Researchers at the Mayo Clinic Cancer Center are studying a new potential treatment for chimeric antigen receptor (CAR-T cell therapy) T-cell therapy for multiple myeloma. His findings were published on Friday, June 24 a The Lancet.
“CAR-T cell therapy is a type of immunotherapy that involves harnessing the power of a person’s immune system by engineering their T cells recognize and destroy cancer cells“says Yi Lin, MD, a Mayo Clinic hematologist and lead author of the study.
Dr. Lin said the Food and Drug Administration approved in March the idecabtagene vicleucel, the first CAR-T cell treatment for multiple myeloma. “Today we are working to achieve another potential CAR-T cell treatment for multiple myeloma,” says Dr. Lin.
Dr. Lin says the CARTITUDE-1 study is a 1B / II registration phase clinical trial. The assay tested the B-cell maturation antigen for CAR-T cell therapy, ciltacabtagene autoleucel (cilta-cel), in patients with multiple myeloma who received at least three previous lines of therapy. with standard drugs, including proteasome inhibitors, immunomodulatory drugs, and CD38 antibodies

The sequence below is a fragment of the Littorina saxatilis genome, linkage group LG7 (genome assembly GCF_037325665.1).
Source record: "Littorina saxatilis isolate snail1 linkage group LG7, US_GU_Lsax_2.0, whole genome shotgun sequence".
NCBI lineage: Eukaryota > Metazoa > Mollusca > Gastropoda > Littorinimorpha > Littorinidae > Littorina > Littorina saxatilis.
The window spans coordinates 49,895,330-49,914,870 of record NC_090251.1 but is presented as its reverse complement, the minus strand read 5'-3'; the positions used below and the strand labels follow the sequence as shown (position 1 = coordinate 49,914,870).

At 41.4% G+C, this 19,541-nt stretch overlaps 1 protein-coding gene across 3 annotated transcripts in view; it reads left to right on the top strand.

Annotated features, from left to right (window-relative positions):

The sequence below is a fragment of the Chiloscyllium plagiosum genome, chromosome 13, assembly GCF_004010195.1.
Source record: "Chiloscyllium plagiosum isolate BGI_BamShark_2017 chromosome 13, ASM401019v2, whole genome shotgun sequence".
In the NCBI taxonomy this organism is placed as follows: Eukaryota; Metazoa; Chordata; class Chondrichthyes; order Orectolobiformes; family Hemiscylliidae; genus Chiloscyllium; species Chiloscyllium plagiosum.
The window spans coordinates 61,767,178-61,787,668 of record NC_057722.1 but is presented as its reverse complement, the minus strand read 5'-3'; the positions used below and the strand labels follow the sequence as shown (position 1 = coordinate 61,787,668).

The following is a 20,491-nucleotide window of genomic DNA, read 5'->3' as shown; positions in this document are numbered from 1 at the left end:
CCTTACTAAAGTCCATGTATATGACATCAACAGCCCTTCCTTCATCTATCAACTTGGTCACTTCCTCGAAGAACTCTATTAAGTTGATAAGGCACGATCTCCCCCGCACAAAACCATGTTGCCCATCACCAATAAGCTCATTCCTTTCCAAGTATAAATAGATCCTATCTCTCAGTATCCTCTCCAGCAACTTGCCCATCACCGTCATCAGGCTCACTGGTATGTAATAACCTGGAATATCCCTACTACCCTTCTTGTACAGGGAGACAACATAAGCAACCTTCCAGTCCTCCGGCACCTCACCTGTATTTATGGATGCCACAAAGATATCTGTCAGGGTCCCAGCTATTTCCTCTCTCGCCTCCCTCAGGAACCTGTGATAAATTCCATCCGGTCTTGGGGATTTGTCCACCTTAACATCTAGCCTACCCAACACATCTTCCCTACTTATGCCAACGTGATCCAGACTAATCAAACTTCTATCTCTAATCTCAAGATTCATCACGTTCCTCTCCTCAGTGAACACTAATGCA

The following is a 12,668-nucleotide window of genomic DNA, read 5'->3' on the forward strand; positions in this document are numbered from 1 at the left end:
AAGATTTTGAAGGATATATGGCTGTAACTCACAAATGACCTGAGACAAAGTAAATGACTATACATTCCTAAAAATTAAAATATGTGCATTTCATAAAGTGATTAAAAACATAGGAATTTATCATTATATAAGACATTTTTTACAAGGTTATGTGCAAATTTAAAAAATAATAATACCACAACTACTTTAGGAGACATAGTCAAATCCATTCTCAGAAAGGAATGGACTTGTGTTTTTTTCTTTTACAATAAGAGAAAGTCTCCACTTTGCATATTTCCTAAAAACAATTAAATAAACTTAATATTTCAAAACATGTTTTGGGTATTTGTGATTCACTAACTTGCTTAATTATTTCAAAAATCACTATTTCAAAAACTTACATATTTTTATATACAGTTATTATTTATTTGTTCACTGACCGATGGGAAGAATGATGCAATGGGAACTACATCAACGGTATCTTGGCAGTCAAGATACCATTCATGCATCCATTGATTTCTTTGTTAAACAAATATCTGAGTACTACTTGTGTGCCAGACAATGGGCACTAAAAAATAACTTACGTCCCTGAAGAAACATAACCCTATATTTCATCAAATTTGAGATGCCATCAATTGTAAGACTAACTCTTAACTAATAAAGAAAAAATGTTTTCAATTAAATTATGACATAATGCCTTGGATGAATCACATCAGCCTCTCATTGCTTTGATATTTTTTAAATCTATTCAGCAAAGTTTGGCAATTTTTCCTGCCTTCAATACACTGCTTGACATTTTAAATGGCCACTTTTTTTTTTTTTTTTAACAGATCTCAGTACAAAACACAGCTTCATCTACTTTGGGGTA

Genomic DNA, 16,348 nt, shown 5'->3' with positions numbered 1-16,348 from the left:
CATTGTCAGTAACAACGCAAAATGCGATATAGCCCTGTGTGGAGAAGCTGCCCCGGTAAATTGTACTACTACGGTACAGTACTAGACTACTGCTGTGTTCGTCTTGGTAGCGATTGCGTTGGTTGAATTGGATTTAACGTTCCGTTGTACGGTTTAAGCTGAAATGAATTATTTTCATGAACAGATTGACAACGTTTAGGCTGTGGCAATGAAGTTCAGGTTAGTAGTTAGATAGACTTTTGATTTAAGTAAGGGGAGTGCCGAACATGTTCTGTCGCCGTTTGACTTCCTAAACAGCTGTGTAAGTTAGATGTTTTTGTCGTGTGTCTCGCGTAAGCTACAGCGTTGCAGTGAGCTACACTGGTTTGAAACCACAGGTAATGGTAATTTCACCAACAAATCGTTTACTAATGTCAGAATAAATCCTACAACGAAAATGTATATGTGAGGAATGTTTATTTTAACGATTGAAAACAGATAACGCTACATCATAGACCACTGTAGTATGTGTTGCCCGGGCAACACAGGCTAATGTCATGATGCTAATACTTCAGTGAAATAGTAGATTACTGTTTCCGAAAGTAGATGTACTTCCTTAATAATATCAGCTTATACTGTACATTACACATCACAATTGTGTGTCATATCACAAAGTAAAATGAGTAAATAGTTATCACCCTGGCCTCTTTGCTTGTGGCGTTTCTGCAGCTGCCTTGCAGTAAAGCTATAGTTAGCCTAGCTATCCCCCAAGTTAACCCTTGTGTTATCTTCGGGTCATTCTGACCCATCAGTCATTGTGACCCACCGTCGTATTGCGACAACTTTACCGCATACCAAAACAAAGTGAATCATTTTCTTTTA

“Cilta-cel is made up of the patient’s own T cells that have been genetically engineered and administered as a single dose infusion,” says Dr. Lin.
Dr. Lin says the overall response rate to treatment was 97%, while the complete response rate and progression-free survival were 67% and 77%, respectively. The overall survival rate was 89%.
“Updates from this study were also recently presented to the American Society of Clinical Oncology annual meeting, which occurred after our work was accepted for publication in The Lancet“Our ASCO presentation showed a continued in-depth response for patients receiving this therapy, with a complete response rate of 80%,” says Dr. Lin. “These are very impressive results for myeloma patients who have already gone through many lines of therapy for their disease.”
In the future, Dr. Lin says it will be important to better understand the clinical features of patients who have experienced lasting remissions of this therapy and the mechanisms behind relapsing patients.
“Although no formal comparisons can be made between two separate single-arm studies on ide-cel and cilta-cel, the impressive high response rate and progression-free survival of patients treated with cilta-cel are very exciting, ”says Dr. Lin.
He warns, however, that the possible translation of this research into individualized clinical therapy will require resolving many logistical details, including ensuring that the transition from manufacturing to research to a commercial product remains reliable.
Citation: Researchers study new CAR-T cell therapy for multiple myeloma (2021, June 26) recovered on June 26, 2021 at https://medicalxpress.com/news/2021-06-potential-car -t-cell-therapy-multiple. html
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